"I'd guess that this as all been snapped up by now at retail but a sample bottle arrived this week, which is great, as it saves me opening one of my two bottles. Opps. I wish I had bought a few more now. I think this is the best St Peters ever.

Deliciously savoury aromas of blackcurrant/blackberry, pepper steak, spice, white flowers and licorice. More complex than Westfield. On the palate a medium bodied spicy little number with meat, spice, pepper and subtle dark berry fruit. Slinky fine grained tannins. Perfect weight and balance and excellent length of flavour. This could be one of the greats. Drink: 2006 - 2022."  Gary Walsh, Winorama - 96 points

"Great colour; elegant and long, with black pepper, spice and blackberry; literally sings on its lovely finish; 40% new oak, wild yeast, etc. Screwcap.13.8º alc. Drink Now - 2024."  James Halliday, Halliday Wine Companion - 96 points

"Made exclusively from three separate vineyards located in Great Western, including fruit from the low yielding, century old St Peters vineyard, this is classic, cool-climate, central Victorian shiraz. Bright, but not densely coloured, the nose is redolent of dark fruits, black pepper and spice, together with well-judged vanillan and cedary oak. A medium to full-bodied wine, the balance between the fruit and gently grippy and fine-grained tannins guarantees that it will age superbly."  Philip Rich, Australian Financial Review - Top 20 Wines of 2006

"The 2004 St Peters Grampians shiraz is one of the greatest Great Western shirazes of recent times: a fabulous spicy Rhone-ish style with less obvious oak than some recent vintages."  Huon Hooke, The Age Good Weekend


Philip Rich, Australian Financial Review - Top 20 Wines of 2006

About great western vineyard

Seppelt Great Western Vineyard

The Great Western Vineyard forms the heart of Seppelt's Great Western operation and comprises 118 hectares of vines that surround the historic winery. The vineyard is planted mainly to shiraz and provides fruit for Seppelt's pinnacle wines, including the  flagship St Peters Shiraz and the legendary Show Sparkling' Shiraz.

St Peter's is sourced from the finest and most intense fruit from the best blocks of the Great Western Vineyard - low yielding vines planted on weathered volcanic soils. The Imperial and St Peters Blocks were established in the 1930s, the Police and McKenzie Blocks in the late 1970s, the Arrawatta and Bass Blocks in the late 1990's.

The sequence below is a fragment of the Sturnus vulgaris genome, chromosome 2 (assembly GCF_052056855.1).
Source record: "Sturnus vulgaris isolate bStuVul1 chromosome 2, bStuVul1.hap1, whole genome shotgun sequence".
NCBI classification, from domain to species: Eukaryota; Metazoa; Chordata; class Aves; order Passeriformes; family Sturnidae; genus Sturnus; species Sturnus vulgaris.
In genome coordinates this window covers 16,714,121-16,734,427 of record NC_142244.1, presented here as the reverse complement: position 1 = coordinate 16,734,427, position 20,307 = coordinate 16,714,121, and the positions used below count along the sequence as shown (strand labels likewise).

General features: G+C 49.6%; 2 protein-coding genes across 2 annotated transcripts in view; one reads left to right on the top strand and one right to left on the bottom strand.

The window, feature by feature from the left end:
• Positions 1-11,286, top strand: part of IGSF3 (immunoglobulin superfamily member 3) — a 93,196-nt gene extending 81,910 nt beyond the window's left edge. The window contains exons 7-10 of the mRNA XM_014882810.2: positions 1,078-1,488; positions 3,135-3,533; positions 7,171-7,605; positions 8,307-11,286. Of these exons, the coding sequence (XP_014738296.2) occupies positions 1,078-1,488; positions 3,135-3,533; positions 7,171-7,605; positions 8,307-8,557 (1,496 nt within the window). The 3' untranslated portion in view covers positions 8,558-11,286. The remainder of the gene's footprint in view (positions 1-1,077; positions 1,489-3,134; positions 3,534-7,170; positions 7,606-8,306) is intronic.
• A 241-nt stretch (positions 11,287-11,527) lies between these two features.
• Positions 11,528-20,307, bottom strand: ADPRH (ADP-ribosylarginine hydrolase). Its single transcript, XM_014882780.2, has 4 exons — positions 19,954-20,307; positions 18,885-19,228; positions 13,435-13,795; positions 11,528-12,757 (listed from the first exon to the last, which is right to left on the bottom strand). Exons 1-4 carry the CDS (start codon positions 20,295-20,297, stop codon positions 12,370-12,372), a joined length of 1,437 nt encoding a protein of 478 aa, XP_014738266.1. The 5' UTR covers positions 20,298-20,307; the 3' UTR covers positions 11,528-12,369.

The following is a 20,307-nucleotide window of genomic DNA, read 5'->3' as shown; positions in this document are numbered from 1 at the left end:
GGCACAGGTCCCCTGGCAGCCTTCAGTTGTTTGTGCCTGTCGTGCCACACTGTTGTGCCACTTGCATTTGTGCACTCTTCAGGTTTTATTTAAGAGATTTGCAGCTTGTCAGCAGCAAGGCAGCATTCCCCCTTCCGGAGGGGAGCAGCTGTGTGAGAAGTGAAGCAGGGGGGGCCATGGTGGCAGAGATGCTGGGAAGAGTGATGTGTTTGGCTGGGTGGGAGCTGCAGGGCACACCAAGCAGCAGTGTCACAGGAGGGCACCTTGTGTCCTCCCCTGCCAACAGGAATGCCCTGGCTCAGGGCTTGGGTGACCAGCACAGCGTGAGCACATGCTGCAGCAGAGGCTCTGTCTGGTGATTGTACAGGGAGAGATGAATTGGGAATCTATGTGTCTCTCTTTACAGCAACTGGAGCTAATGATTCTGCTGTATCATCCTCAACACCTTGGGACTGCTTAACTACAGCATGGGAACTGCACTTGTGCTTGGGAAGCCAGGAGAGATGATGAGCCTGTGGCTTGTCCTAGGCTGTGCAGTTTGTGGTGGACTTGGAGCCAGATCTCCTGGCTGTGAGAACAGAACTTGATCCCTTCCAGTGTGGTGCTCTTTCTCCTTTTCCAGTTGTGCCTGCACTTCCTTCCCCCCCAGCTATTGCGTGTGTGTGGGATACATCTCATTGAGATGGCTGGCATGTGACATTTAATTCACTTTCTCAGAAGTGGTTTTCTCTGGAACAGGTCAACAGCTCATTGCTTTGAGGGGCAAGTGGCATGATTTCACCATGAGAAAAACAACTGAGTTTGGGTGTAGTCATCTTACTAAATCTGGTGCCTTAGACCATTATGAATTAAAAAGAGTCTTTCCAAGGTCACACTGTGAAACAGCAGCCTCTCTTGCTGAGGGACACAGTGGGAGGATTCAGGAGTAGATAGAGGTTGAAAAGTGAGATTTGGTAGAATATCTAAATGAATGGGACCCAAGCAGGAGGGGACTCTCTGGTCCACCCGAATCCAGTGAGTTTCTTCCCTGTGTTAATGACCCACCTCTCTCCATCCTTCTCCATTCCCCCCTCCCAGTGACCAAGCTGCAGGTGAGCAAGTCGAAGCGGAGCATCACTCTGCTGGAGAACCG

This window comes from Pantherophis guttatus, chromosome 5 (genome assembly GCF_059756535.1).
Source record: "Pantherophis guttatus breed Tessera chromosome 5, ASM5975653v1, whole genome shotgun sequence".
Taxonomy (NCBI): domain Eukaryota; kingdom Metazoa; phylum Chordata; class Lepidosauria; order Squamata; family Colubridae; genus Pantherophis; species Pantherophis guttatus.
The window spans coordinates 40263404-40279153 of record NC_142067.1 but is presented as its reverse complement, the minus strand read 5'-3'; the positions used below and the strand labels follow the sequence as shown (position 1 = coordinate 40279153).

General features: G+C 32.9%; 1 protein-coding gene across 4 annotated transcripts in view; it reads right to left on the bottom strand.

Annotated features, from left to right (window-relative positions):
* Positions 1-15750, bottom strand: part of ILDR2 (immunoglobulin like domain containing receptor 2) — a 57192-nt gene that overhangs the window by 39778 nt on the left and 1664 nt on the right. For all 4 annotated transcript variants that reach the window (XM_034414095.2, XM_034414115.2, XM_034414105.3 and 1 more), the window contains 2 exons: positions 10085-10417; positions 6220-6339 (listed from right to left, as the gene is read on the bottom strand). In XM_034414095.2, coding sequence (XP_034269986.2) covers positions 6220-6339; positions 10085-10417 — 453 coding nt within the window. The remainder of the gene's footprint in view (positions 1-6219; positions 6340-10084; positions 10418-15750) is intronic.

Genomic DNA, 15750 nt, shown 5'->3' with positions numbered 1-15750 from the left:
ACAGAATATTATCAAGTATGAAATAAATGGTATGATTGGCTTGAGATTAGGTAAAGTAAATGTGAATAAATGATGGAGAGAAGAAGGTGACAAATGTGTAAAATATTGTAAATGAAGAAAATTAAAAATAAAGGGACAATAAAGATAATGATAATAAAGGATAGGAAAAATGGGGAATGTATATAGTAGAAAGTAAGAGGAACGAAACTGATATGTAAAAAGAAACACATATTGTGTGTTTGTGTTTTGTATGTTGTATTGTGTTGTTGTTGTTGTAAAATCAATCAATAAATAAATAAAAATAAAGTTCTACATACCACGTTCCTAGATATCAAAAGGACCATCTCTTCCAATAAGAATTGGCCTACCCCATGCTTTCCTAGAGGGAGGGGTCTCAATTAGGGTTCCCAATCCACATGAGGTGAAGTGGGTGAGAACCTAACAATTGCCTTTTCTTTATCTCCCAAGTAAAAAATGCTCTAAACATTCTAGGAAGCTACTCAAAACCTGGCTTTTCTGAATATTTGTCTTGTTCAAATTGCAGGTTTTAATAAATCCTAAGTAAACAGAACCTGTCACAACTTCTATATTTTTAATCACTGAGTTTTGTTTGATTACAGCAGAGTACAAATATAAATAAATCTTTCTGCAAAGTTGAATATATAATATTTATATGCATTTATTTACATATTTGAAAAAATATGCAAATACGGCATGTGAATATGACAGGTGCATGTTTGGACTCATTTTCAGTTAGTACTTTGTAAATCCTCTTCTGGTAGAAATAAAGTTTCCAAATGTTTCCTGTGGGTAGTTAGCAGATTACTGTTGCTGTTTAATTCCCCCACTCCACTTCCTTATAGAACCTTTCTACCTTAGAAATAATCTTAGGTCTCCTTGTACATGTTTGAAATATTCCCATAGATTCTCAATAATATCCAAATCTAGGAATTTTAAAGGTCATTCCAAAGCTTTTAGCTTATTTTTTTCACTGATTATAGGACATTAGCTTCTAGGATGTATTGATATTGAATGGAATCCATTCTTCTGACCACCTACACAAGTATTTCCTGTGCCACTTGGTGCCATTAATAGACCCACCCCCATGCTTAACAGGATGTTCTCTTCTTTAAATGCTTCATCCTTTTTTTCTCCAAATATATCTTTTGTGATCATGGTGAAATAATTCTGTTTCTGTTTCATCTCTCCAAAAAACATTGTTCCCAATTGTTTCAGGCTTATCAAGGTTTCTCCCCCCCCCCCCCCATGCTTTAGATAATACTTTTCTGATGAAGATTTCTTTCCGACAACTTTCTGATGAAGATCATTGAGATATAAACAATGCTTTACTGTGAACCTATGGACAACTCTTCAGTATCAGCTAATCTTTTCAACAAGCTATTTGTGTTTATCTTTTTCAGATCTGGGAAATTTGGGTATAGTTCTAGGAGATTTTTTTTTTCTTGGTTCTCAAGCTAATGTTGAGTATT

The vines in the Great Western Vineyard were largely replanted in 1961 to what is known as the St Peters clone of shiraz, that is traced back to the Busby Collection of the 1830s. There are no ancient vines – it is the heritage clonal material and nuanced management techniques that set the Great Western Vineyard apart.

James McKenzie, viticulturist at Great Western since 2017, says: "Our shiraz is not as big as a Barossa shiraz, and unlike a Coonawarra or Heathcote. And it's not trying to be. It is distinctly Great Western – a medium-bodied style driven by dark berry fruit, notable spiciness and long, shaping graphite tannins different to anywhere else in Australia.” And while that regional character holds true whichever clone is employed, McKenzie stresses that their vine material has its own distinct character. It's something that he says makes him immensely proud to be working with. "It is quite likely that this clone does not exist to any great extent outside of Great Western, let alone anywhere else in the world. When I tasted our premium shiraz block in my first season at Great Western, I was blown away by the concentration and depth of fruit and the pepper and spice from our St Peter's clone, and I remember thinking: 'This is unreal – it's where I want to be growing shiraz, with the best clones in the most underestimated region in Australia."